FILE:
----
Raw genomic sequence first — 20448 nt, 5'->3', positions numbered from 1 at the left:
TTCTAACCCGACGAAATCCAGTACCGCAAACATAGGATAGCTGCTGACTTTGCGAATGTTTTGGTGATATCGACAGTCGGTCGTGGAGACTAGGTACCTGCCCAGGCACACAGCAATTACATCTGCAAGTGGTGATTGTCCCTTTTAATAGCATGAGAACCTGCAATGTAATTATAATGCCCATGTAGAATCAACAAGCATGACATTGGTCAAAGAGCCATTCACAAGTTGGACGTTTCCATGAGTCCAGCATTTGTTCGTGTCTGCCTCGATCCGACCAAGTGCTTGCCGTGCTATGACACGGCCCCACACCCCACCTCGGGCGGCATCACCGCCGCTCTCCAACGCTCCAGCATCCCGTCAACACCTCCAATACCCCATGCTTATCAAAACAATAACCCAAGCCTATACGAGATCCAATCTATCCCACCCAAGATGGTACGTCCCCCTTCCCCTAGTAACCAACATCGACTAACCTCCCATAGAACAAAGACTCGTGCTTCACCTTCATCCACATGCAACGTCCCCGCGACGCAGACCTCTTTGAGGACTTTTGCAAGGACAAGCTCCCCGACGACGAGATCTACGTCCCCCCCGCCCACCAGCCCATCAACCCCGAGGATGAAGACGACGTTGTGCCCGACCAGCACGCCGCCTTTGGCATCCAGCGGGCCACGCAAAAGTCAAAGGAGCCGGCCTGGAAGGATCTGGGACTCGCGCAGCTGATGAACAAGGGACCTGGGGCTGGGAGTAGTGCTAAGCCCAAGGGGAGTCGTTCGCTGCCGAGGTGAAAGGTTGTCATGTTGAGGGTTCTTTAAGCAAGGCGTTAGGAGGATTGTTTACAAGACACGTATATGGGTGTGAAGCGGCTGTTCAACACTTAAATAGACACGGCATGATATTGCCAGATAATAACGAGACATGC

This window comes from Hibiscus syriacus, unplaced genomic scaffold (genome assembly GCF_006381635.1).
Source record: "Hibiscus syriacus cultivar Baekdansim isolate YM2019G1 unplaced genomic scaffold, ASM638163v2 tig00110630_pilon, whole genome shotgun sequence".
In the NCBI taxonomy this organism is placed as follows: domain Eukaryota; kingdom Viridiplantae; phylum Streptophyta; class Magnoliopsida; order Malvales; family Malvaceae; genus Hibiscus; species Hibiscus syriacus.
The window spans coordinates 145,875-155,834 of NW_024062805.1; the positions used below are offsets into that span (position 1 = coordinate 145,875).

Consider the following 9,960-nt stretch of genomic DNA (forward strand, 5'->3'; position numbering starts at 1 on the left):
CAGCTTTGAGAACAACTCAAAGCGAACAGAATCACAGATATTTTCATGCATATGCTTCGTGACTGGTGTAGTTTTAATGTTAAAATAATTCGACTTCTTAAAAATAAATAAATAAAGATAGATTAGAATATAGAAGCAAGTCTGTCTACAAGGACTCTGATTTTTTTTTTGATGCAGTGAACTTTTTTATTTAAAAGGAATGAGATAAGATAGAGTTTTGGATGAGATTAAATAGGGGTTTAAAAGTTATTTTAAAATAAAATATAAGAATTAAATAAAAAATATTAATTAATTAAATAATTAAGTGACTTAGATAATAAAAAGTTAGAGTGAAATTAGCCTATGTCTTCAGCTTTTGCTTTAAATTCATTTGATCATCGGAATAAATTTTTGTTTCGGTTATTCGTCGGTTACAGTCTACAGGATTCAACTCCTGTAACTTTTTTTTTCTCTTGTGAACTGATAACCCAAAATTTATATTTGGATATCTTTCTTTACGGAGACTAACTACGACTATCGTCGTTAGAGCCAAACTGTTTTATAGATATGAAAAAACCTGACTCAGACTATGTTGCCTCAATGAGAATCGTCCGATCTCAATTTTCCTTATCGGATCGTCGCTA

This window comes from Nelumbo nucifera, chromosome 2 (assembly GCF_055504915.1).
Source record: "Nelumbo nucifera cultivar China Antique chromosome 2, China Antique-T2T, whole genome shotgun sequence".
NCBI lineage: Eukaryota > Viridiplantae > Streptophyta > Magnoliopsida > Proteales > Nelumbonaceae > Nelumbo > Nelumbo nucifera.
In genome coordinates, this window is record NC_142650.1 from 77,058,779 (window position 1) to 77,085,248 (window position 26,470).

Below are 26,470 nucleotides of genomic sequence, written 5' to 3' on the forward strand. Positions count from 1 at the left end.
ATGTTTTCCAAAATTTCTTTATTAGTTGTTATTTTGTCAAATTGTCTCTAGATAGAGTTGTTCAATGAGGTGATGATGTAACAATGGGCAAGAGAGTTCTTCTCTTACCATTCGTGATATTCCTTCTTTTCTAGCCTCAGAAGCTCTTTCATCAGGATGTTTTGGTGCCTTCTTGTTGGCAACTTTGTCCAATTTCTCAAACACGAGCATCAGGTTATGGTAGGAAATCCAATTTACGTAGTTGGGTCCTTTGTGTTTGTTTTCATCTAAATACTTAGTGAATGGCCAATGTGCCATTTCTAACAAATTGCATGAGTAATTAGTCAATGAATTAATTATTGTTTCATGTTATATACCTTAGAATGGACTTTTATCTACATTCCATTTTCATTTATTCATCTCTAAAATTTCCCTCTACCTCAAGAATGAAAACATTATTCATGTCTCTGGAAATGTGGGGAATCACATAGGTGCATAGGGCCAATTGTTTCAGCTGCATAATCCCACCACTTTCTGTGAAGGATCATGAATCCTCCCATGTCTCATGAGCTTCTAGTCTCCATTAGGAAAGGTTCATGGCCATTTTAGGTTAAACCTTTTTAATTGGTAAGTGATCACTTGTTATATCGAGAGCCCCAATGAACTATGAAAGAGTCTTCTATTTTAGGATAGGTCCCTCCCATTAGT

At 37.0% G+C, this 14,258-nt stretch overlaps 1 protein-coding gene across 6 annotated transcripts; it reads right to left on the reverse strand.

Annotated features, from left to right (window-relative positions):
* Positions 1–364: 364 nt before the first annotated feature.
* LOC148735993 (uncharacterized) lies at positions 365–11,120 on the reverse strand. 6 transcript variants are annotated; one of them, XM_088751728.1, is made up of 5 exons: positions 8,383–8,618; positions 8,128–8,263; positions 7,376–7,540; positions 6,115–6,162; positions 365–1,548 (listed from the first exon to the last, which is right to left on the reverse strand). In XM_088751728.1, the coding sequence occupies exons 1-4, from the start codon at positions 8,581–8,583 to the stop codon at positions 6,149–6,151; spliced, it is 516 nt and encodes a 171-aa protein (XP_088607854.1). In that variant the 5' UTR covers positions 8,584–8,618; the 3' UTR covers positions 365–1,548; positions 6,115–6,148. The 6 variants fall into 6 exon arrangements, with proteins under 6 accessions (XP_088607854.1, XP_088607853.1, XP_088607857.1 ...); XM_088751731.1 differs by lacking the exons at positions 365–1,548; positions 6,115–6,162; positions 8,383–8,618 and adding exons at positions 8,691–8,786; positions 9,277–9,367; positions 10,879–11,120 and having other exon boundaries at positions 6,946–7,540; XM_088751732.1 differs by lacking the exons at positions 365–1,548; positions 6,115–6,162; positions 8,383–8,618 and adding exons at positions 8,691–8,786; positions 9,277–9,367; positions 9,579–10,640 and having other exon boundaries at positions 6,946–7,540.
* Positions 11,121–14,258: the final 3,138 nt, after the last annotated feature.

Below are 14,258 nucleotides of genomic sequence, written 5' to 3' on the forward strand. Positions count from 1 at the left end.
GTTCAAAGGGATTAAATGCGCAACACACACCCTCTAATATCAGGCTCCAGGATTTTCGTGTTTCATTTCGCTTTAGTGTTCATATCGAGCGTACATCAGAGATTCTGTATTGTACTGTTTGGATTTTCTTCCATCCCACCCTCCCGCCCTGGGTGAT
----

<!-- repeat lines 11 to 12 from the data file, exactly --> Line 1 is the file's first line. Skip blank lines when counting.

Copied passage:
NCBI lineage: Eukaryota > Viridiplantae > Streptophyta > Magnoliopsida > Proteales > Nelumbonaceae > Nelumbo > Nelumbo nucifera.
In genome coordinates, this window is record NC_142650.1 from 77,058,779 (window position 1) to 77,085,248 (window position 26,470).